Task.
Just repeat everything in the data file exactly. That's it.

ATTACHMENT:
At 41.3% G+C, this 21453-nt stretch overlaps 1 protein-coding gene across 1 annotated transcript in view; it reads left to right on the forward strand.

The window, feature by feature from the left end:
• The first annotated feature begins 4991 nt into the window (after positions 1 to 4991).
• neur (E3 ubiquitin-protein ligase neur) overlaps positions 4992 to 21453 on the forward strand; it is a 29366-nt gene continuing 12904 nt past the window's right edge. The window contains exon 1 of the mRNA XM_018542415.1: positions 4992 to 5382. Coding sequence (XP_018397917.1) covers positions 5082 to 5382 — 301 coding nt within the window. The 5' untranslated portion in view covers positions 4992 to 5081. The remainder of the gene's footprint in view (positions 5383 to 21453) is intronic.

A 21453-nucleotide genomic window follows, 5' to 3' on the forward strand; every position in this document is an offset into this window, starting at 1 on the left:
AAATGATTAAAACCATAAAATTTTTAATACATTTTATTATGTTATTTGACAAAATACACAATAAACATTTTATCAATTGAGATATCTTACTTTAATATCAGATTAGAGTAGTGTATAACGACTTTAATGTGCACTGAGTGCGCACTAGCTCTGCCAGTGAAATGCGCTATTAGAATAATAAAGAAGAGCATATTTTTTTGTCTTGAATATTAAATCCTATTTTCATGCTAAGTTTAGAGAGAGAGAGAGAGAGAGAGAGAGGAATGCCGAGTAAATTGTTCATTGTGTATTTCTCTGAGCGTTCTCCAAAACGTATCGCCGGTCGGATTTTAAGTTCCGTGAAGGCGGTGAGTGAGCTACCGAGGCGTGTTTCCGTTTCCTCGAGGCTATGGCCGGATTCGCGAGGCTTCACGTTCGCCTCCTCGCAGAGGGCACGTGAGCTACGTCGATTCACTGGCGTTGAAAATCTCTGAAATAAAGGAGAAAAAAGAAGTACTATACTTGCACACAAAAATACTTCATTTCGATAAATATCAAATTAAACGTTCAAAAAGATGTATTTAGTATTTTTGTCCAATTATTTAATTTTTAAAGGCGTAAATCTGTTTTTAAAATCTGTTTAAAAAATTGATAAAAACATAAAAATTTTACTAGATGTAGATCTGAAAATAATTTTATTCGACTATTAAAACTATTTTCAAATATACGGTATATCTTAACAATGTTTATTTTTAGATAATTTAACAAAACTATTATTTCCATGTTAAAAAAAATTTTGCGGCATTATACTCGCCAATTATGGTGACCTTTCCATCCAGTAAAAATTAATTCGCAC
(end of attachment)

At 41.3% G+C, this 21453-nt stretch overlaps 1 protein-coding gene across 1 annotated transcript in view; it reads left to right on the forward strand.

The window, feature by feature from the left end:
• The first annotated feature begins 4991 nt into the window (after positions 1 to 4991).
• neur (E3 ubiquitin-protein ligase neur) overlaps positions 4992 to 21453 on the forward strand; it is a 29366-nt gene continuing 12904 nt past the window's right edge. The window contains exon 1 of the mRNA XM_018542415.1: positions 4992 to 5382. Coding sequence (XP_018397917.1) covers positions 5082 to 5382 — 301 coding nt within the window. The 5' untranslated portion in view covers positions 4992 to 5081. The remainder of the gene's footprint in view (positions 5383 to 21453) is intronic.

A 21453-nucleotide genomic window follows, 5' to 3' on the forward strand; every position in this document is an offset into this window, starting at 1 on the left:
AAATGATTAAAACCATAAAATTTTTAATACATTTTATTATGTTATTTGACAAAATACACAATAAACATTTTATCAATTGAGATATCTTACTTTAATATCAGATTAGAGTAGTGTATAACGACTTTAATGTGCACTGAGTGCGCACTAGCTCTGCCAGTGAAATGCGCTATTAGAATAATAAAGAAGAGCATATTTTTTTGTCTTGAATATTAAATCCTATTTTCATGCTAAGTTTAGAGAGAGAGAGAGAGAGAGAGAGAGGAATGCCGAGTAAATTGTTCATTGTGTATTTCTCTGAGCGTTCTCCAAAACGTATCGCCGGTCGGATTTTAAGTTCCGTGAAGGCGGTGAGTGAGCTACCGAGGCGTGTTTCCGTTTCCTCGAGGCTATGGCCGGATTCGCGAGGCTTCACGTTCGCCTCCTCGCAGAGGGCACGTGAGCTACGTCGATTCACTGGCGTTGAAAATCTCTGAAATAAAGGAGAAAAAAGAAGTACTATACTTGCACACAAAAATACTTCATTTCGATAAATATCAAATTAAACGTTCAAAAAGATGTATTTAGTATTTTTGTCCAATTATTTAATTTTTAAAGGCGTAAATCTGTTTTTAAAATCTGTTTAAAAAATTGATAAAAACATAAAAATTTTACTAGATGTAGATCTGAAAATAATTTTATTCGACTATTAAAACTATTTTCAAATATACGGTATATCTTAACAATGTTTATTTTTAGATAATTTAACAAAACTATTATTTCCATGTTAAAAAAAATTTTGCGGCATTATACTCGCCAATTATGGTGACCTTTCCATCCAGTAAAAATTAATTCGCAC